The first power-producing reactor was that of the Nuclear Navy, under the direction of Admiral Hyman G. Rickover, sending the Nautilus submarine on its first journey in 1954. Rickover demonstrated that nuclear reactors could be built quickly and operate safely. Three years later, in 1957, the first U.S. civilian power reactor came on line, in Shippingport, Pennsylvania. This reactor took just 32 months from construction to power generation. By the early 1960s, other commercial nuclear plants were on line, and many were in construction. Commonwealth Edison of Illinois, for example, put the 207-megawatt Dresden 1 on line in September 1959—built in less than three years at a cost of $51 million.

Most exciting, plans were on the drawing boards for nuplexes, large agroindustrial complexes that would become centers for urbanizing and industrializing the developing sector. One site, centered on a nuclear power plant, would provide sufficient power to desalinate water for mechanized irrigated agriculture, produce steel for infrastructure construction (with fertilizer as a byproduct), and supply electricity for new communities.

The expectation was that the nuclear industry would continue to expand, to power a growing world and growing economies, in every corner of the globe. In 1962, the U.S. Atomic Energy Agency made projections for the growth of civilian nuclear power to the year 1980. The AEC forecast that the United States would have 40,000 megawatts nuclear in 1980; by 1967, the AEC revised its forecast upwards, to 145,000 MW, and by 1970, the AEC forecast was for 150,000 MW in 1980.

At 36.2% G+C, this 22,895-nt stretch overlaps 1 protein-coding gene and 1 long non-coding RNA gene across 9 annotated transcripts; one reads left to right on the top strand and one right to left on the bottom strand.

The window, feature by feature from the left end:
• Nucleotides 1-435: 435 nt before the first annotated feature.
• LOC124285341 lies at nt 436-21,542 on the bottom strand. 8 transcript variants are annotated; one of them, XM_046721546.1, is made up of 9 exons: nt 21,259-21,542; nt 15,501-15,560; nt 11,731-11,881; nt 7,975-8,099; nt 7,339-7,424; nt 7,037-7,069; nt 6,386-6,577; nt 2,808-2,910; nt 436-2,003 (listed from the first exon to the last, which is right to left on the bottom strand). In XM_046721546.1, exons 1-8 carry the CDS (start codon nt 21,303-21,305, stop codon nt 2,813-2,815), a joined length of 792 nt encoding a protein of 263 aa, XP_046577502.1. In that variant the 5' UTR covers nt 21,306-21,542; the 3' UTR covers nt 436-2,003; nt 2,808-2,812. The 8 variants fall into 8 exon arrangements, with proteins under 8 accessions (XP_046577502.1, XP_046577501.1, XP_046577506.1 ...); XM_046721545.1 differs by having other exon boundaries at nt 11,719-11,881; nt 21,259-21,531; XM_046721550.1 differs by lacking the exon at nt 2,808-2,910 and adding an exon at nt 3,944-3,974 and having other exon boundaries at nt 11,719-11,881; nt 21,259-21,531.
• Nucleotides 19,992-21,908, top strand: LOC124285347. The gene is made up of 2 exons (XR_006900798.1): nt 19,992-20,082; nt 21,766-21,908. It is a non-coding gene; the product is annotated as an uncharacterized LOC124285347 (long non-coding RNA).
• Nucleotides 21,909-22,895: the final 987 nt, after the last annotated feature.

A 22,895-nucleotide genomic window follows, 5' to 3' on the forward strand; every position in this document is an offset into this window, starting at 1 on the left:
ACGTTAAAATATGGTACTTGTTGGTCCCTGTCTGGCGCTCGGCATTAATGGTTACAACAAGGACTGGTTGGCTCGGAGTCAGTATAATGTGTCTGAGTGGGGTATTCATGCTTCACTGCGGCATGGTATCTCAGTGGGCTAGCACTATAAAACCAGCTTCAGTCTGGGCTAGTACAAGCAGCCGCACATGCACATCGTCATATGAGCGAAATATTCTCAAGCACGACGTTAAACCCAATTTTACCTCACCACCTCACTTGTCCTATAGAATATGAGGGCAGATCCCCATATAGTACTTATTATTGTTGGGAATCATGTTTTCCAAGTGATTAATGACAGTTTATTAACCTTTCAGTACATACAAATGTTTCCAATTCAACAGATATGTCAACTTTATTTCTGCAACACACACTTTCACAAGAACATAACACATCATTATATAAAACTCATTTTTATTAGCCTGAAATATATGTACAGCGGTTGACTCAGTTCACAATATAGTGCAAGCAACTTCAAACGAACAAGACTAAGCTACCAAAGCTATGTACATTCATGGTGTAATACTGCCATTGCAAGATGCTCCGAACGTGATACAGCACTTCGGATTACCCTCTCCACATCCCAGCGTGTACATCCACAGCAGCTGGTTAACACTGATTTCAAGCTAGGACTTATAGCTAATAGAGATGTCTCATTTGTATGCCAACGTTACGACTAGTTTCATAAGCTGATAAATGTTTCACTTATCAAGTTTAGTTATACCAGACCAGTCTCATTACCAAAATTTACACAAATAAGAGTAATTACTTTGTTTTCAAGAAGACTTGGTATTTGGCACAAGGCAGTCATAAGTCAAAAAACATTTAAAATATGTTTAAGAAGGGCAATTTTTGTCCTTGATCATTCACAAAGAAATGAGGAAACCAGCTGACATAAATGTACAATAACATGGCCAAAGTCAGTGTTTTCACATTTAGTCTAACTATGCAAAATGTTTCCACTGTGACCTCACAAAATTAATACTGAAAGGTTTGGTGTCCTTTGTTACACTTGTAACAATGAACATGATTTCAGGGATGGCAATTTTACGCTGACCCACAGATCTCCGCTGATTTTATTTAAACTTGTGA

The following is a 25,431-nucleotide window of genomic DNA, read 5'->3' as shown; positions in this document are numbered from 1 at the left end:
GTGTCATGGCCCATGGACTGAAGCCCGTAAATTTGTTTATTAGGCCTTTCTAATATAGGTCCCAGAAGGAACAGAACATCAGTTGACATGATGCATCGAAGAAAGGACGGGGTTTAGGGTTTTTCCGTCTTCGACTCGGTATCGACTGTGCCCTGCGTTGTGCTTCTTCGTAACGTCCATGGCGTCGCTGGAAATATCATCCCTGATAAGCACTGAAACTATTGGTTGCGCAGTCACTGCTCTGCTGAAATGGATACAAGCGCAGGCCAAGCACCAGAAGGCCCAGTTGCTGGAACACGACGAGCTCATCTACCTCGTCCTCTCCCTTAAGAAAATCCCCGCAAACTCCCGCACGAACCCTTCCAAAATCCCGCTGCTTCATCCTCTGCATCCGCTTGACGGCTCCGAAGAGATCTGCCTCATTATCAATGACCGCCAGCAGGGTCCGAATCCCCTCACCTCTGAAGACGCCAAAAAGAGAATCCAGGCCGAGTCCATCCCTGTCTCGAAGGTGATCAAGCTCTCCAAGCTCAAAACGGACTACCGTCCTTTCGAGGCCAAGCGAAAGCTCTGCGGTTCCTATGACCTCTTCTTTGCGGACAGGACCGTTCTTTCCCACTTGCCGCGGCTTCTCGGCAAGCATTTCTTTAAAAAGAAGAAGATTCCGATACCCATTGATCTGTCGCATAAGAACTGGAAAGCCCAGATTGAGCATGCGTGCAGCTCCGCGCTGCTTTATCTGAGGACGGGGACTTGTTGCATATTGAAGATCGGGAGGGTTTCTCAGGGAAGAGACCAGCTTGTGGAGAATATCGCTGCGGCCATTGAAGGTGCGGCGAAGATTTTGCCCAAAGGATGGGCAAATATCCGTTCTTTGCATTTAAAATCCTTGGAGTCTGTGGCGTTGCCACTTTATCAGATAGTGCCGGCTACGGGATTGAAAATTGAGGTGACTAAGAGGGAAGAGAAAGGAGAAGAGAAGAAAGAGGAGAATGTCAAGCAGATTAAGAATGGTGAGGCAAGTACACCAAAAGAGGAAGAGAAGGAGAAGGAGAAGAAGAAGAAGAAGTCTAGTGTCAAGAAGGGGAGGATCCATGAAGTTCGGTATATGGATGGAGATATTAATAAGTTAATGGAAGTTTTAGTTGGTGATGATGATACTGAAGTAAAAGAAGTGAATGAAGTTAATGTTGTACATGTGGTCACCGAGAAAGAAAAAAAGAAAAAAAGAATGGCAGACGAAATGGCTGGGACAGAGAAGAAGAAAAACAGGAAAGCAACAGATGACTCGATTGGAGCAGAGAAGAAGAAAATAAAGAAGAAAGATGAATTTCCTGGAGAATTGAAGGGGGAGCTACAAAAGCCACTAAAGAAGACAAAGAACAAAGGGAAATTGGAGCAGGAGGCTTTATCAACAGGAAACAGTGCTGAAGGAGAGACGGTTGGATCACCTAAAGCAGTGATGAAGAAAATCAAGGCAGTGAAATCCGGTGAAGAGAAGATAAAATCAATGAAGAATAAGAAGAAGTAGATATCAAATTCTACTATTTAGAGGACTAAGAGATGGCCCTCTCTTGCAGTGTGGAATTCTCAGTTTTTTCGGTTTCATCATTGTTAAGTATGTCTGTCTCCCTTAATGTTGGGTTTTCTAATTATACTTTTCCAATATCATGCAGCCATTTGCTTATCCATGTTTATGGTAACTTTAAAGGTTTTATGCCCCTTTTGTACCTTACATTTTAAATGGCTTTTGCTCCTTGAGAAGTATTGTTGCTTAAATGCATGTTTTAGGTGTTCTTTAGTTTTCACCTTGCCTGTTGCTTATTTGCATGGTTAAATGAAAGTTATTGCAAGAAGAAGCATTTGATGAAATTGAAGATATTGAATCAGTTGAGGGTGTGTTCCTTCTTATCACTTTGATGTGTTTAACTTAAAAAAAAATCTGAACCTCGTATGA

The unfortunate reality is that Eisenhower's objective was never really fulfilled. The financial oligarchy, through its control of credit and of the rabidly anti-growth, anti-population "environmentalist" movement, killed the nuclear dream. By 1978, the entire concept was gutted, as the "non-proliferation" regime took over from that of promoting peaceful uses of nuclear energy.

In fact, as the Iranian government has pointed out recently again, the mission statement of the IAEA still does commit it to assist "its Member States, in the context of social and economic goals, in planning for and using nuclear science and technology for various peaceful purposes, including the generation of electricity, and facilitates the transfer of such technology and knowledge in a sustainable manner to developing Member States." But this noble goal has been virtually replaced by those in the industrialized nations who instead are committed to "technological apartheid," the withholding of the benefits of nuclear energy from nations of the Third World.

This is the paradigm shift to be reflected on, and to be reversed.


The original article was published in the EIR Online’s Electronic Intelligence Weekly, as part of an ongoing series on history, with a special emphasis on American history. We are reprinting and updating these articles now to assist our readers in understanding of the American System of Economy.